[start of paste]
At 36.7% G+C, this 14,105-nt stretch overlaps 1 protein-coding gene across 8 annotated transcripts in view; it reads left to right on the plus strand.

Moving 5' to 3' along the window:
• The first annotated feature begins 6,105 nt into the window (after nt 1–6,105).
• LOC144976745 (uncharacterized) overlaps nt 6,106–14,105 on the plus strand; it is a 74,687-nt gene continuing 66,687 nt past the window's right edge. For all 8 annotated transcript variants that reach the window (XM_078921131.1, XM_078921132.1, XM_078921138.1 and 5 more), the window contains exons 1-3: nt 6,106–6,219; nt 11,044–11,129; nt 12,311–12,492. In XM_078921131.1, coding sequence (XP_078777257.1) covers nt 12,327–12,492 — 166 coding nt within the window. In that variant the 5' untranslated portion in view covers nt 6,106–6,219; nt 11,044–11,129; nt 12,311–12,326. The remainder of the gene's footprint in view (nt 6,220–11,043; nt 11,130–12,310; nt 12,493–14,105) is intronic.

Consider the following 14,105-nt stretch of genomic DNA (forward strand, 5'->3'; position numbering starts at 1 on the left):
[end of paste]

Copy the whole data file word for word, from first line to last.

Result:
At 36.7% G+C, this 14,105-nt stretch overlaps 1 protein-coding gene across 8 annotated transcripts in view; it reads left to right on the plus strand.

Moving 5' to 3' along the window:
• The first annotated feature begins 6,105 nt into the window (after nt 1–6,105).
• LOC144976745 (uncharacterized) overlaps nt 6,106–14,105 on the plus strand; it is a 74,687-nt gene continuing 66,687 nt past the window's right edge. For all 8 annotated transcript variants that reach the window (XM_078921131.1, XM_078921132.1, XM_078921138.1 and 5 more), the window contains exons 1-3: nt 6,106–6,219; nt 11,044–11,129; nt 12,311–12,492. In XM_078921131.1, coding sequence (XP_078777257.1) covers nt 12,327–12,492 — 166 coding nt within the window. In that variant the 5' untranslated portion in view covers nt 6,106–6,219; nt 11,044–11,129; nt 12,311–12,326. The remainder of the gene's footprint in view (nt 6,220–11,043; nt 11,130–12,310; nt 12,493–14,105) is intronic.

Consider the following 14,105-nt stretch of genomic DNA (forward strand, 5'->3'; position numbering starts at 1 on the left):